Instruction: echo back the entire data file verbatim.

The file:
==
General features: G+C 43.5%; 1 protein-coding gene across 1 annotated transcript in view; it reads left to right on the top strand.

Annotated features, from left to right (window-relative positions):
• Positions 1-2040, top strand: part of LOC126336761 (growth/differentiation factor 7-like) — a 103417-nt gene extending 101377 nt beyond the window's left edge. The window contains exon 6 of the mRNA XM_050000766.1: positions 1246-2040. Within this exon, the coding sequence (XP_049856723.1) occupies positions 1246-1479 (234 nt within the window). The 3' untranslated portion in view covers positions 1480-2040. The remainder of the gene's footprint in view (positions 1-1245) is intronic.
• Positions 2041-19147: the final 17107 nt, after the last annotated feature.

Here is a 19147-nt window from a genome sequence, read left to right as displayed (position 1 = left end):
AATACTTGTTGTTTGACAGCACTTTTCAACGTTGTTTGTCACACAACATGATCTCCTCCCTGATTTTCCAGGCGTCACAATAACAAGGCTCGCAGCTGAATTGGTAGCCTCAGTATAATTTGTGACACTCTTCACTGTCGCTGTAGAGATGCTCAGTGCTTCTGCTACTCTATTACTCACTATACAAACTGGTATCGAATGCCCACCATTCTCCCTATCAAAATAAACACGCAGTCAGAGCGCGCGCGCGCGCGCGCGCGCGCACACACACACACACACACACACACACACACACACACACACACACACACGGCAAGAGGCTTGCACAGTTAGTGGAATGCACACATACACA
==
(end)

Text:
General features: G+C 43.5%; 1 protein-coding gene across 1 annotated transcript in view; it reads left to right on the top strand.

Annotated features, from left to right (window-relative positions):
• Positions 1-2040, top strand: part of LOC126336761 (growth/differentiation factor 7-like) — a 103417-nt gene extending 101377 nt beyond the window's left edge. The window contains exon 6 of the mRNA XM_050000766.1: positions 1246-2040. Within this exon, the coding sequence (XP_049856723.1) occupies positions 1246-1479 (234 nt within the window). The 3' untranslated portion in view covers positions 1480-2040. The remainder of the gene's footprint in view (positions 1-1245) is intronic.
• Positions 2041-19147: the final 17107 nt, after the last annotated feature.

Here is a 19147-nt window from a genome sequence, read left to right as displayed (position 1 = left end):
AATACTTGTTGTTTGACAGCACTTTTCAACGTTGTTTGTCACACAACATGATCTCCTCCCTGATTTTCCAGGCGTCACAATAACAAGGCTCGCAGCTGAATTGGTAGCCTCAGTATAATTTGTGACACTCTTCACTGTCGCTGTAGAGATGCTCAGTGCTTCTGCTACTCTATTACTCACTATACAAACTGGTATCGAATGCCCACCATTCTCCCTATCAAAATAAACACGCAGTCAGAGCGCGCGCGCGCGCGCGCGCGCGCACACACACACACACACACACACACACACACACACACACACACACACACGGCAAGAGGCTTGCACAGTTAGTGGAATGCACACATACACA